In an encyclical from 2010 the Ecumenical Patriarch Bartholomew of Constantinople pointed out as leitmotif for the dialogue of the Orthodox Church with plural societies: “Truth does not fear dialogue.” Taking up this motif, a symposium took place on 13 and 14 November 2019 at Saint Peter’s Church in New York, focusing on ecumenical dialogue.
The opening lecture on November 13 was held by Greek Orthodox Archbishop Elpidophoros of America, who was ordained to his office in June of this year. Based on a historically sound analysis of previous dialogue results, he formulated a clear commitment to the continuation of the ecumenical dialogues as a biblical-based commandment. In their co-papers, Monsignor John Radano, formerly director of the Pontifical Council for Promoting Christian Unity, and Paul Egensteiner, the newly elected Bishop of the Metropolitan New York Synod of the Evangelical Lutheran Church in America, affirmed in their own way that the ecumenical movement has historically provided a new paradigm that permanently places ecumenical relations on a new footing.
The first lecture on the 14th of November was given by Prof. Dr. William Rusch of Yale Divinity School, in which he lucidly explained the method of “differentiated / differentiating consensus” and asked about the consequences of the “Joint Declaration on the Doctrine of Justification” for future ecumenical dialogues.
The next lectures pursued methodological considerations: Prof. Dr. Jennifer Wasmuth, who was invited to the symposium as a representative of the Strasbourg Institute, analyzed the history of Lutheran-Orthodox dialogue and called for a consistent application of “differentiated / differentiating consensus” in the international Lutheran-Orthodox dialogue. In the co-lecture Prof. Dr. John Behr of Saint Vladimir’s Orthodox Theological Seminary in New York, however, questioned from his patristic studies of the 2nd/3rd century fundamentally ecumenical objectives which are oriented towards the formulation of a doctrinal consensus.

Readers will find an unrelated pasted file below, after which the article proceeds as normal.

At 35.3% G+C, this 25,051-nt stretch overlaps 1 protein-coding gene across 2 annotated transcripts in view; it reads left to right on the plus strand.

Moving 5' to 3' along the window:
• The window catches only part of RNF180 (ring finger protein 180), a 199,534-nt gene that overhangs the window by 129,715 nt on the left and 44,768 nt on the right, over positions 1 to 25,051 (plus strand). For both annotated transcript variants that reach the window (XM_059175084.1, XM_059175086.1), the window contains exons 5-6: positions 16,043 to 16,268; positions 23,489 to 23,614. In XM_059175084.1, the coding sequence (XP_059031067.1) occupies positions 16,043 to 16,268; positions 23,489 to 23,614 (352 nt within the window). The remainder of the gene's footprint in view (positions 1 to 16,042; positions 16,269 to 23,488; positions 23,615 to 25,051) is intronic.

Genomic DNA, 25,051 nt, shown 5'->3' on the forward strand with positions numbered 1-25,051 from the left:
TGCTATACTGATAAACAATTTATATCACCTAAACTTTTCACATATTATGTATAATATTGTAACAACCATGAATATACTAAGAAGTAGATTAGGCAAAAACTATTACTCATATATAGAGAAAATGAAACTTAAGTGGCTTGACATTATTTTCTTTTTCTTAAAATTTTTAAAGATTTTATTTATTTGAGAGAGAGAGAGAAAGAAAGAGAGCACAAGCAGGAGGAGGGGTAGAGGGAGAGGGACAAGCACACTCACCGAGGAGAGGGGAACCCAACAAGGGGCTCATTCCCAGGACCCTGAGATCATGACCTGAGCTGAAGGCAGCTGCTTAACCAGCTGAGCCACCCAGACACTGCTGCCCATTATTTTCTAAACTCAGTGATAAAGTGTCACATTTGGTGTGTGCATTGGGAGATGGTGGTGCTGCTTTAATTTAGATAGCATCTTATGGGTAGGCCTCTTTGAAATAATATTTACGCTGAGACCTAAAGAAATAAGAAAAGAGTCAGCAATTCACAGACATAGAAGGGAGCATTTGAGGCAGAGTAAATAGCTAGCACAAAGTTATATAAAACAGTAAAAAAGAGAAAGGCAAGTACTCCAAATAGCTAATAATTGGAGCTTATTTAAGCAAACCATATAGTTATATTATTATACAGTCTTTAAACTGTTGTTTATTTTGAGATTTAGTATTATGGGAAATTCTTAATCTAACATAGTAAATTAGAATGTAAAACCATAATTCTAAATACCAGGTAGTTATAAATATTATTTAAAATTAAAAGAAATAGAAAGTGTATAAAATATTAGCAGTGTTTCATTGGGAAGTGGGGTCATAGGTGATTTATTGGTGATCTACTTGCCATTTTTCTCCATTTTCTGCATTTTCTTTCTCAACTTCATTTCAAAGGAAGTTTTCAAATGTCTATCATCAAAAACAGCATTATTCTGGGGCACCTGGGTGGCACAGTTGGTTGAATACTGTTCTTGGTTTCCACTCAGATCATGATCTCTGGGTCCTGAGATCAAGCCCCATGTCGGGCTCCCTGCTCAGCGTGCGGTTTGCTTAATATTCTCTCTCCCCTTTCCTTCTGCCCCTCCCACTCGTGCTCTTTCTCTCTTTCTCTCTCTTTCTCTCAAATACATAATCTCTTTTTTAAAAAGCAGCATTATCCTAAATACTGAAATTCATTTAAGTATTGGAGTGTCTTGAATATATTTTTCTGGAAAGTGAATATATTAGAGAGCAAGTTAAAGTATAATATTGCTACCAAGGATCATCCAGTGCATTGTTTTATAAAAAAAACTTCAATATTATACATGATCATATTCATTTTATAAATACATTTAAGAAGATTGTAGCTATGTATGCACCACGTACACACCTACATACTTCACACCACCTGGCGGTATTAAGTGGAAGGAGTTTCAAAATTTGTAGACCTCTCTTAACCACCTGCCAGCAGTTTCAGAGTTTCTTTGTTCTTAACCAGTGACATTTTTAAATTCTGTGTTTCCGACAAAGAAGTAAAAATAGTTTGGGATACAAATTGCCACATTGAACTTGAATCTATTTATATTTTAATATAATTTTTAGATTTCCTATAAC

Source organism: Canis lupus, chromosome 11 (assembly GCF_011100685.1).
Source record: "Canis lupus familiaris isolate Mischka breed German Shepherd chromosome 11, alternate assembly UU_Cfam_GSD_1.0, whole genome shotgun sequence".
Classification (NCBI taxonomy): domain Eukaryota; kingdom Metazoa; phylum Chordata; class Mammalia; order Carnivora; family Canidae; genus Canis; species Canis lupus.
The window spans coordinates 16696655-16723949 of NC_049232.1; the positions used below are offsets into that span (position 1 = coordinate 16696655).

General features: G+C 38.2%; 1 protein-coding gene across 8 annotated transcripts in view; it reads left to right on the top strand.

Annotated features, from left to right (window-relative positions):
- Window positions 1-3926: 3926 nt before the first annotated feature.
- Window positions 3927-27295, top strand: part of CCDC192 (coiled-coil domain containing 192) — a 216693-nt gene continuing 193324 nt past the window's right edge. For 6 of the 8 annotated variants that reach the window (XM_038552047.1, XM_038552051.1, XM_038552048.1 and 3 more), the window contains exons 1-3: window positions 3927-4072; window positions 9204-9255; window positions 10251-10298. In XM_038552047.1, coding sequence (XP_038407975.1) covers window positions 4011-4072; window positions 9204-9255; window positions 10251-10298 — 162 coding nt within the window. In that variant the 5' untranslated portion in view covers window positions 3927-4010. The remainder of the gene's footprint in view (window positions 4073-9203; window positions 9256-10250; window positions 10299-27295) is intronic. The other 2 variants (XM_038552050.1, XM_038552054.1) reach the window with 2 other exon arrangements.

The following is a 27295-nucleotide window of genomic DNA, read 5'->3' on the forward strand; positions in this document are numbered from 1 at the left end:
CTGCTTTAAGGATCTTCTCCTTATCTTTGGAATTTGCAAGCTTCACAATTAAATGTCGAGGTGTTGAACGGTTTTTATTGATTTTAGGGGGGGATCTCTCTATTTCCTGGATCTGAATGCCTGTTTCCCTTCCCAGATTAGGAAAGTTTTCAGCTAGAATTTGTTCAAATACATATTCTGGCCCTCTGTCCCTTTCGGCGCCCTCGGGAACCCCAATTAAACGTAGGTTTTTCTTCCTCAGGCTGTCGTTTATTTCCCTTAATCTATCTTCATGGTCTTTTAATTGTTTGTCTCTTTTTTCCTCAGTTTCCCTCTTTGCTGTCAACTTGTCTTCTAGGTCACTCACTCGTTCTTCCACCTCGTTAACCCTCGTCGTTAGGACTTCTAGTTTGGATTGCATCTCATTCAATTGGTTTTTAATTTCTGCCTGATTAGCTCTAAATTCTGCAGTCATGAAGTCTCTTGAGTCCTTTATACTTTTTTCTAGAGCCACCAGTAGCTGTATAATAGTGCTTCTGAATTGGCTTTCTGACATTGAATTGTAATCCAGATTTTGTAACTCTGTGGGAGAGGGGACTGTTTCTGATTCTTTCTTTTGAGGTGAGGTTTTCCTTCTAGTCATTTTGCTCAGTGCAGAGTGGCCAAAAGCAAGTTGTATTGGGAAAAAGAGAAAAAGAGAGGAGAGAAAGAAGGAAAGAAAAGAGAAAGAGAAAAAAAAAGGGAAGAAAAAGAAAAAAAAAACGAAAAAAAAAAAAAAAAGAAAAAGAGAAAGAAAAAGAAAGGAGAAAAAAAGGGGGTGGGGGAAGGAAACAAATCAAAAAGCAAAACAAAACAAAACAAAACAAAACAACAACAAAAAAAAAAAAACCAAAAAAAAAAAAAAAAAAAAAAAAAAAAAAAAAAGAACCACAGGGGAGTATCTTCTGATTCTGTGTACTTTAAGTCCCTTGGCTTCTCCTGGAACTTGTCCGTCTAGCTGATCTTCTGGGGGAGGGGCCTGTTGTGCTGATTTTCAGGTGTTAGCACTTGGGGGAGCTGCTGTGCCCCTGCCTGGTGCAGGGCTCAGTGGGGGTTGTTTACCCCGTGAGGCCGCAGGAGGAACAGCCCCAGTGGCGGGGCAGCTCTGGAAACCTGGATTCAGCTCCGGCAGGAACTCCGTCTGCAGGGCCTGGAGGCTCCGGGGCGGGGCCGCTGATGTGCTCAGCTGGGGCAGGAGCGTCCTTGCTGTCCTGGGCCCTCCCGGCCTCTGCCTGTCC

Whether the “differentiated / differentiating consensus” method can be recommended for the Catholic-Pentecostal dialogue was the subject of stimulating reflections by an ecumenical expert who works at the Centro Pro Unione in Rome, Dr. Teresa Francesca Rossi. In response to her judgment, achieved after a careful weighing of the arguments, Prof. Dr. Dale M. Coulter from Regent University in Virginia shared in her conclusions. Accordingly, the “differentiated / differentiating consensus” method can and should, under certain conditions, also be used in Catholic-Pentecostal dialogue.
The symposium was summed up in concluding remarks by Franciscan brother James Loughran, SA, and the approximately 40 participants in the symposium once again had the opportunity to ask questions and formulate their impressions.
The invitation to New York included a one-day study day on Lutheran-Catholic and Catholic-Pentecostal dialogues at Yale Divinity School. The participants of the study day were very interested and the time quickly turned to intensive discussions. Moreover, insights into the extraordinary study and research opportunities at the divinity school were possible.
The invitation to New York thus allowed many new discoveries and beautiful encounters. To the organizational team, especially Prof. Dr. William Rusch and Pastor Jared Stahler, many thanks are due!
The symposium was recorded and can be seen at: https://www.saintpeters.org/stream.